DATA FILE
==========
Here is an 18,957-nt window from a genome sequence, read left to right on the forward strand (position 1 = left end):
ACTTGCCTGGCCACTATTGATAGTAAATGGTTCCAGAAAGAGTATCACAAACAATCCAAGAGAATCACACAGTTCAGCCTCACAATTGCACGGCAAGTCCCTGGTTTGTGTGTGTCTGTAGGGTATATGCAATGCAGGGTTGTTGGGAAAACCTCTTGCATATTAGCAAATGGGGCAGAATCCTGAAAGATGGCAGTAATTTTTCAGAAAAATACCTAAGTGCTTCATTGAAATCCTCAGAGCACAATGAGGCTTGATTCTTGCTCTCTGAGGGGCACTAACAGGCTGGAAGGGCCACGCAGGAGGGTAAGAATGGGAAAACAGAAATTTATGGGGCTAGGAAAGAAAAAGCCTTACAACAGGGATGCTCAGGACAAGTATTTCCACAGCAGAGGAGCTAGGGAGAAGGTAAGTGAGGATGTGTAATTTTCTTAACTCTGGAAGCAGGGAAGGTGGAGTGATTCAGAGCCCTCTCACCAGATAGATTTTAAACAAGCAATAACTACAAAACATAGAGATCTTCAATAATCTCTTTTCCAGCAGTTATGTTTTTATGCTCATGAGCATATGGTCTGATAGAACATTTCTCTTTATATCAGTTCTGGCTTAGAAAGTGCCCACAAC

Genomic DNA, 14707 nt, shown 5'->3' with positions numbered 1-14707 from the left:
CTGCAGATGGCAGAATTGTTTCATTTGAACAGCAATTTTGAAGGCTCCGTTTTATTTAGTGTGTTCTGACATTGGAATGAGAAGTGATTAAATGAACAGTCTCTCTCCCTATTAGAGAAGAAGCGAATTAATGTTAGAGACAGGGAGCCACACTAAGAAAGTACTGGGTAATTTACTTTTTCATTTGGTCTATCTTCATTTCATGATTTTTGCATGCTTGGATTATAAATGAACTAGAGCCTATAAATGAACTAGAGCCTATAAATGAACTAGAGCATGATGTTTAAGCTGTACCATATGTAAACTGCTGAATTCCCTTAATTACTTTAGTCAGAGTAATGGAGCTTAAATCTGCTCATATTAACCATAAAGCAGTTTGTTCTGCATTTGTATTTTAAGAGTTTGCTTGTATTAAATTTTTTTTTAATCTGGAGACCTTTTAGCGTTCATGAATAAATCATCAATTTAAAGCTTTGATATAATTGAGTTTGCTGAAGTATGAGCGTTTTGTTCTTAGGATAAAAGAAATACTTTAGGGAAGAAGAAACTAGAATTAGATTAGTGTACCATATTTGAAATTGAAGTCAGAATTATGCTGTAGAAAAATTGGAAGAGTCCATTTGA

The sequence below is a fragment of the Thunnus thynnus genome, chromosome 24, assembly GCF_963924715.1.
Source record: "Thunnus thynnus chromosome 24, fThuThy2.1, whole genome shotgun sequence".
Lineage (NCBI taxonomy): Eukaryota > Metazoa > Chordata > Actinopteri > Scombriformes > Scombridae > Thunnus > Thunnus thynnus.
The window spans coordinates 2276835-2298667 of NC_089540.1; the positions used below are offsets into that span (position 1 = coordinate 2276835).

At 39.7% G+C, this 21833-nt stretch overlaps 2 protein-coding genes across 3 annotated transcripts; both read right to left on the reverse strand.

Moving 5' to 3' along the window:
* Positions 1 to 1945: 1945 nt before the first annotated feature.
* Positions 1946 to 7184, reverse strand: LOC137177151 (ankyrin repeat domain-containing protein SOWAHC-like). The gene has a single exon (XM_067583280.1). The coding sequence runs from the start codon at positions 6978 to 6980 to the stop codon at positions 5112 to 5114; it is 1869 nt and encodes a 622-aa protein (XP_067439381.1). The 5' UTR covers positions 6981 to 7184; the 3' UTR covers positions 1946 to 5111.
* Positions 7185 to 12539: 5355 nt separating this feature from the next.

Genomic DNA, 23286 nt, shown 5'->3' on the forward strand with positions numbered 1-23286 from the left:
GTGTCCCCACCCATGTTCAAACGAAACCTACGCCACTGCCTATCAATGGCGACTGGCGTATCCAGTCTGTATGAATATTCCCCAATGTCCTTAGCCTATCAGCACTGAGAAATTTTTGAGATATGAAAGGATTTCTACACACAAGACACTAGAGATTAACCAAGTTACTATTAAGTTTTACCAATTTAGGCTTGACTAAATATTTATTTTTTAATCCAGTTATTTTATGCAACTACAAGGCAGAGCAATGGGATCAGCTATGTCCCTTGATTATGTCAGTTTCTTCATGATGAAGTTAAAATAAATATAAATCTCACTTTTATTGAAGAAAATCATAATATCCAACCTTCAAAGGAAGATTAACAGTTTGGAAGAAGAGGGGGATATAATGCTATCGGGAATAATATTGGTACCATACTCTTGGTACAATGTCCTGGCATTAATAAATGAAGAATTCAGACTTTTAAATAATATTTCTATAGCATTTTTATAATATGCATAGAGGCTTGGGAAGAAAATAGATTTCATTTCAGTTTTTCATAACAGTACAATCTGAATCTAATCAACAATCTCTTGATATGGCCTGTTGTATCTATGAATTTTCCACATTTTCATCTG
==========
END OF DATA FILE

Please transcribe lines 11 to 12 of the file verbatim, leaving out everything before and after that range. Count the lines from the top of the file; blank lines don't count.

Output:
* Positions 1 to 1945: 1945 nt before the first annotated feature.
* Positions 1946 to 7184, reverse strand: LOC137177151 (ankyrin repeat domain-containing protein SOWAHC-like). The gene has a single exon (XM_067583280.1). The coding sequence runs from the start codon at positions 6978 to 6980 to the stop codon at positions 5112 to 5114; it is 1869 nt and encodes a 622-aa protein (XP_067439381.1). The 5' UTR covers positions 6981 to 7184; the 3' UTR covers positions 1946 to 5111.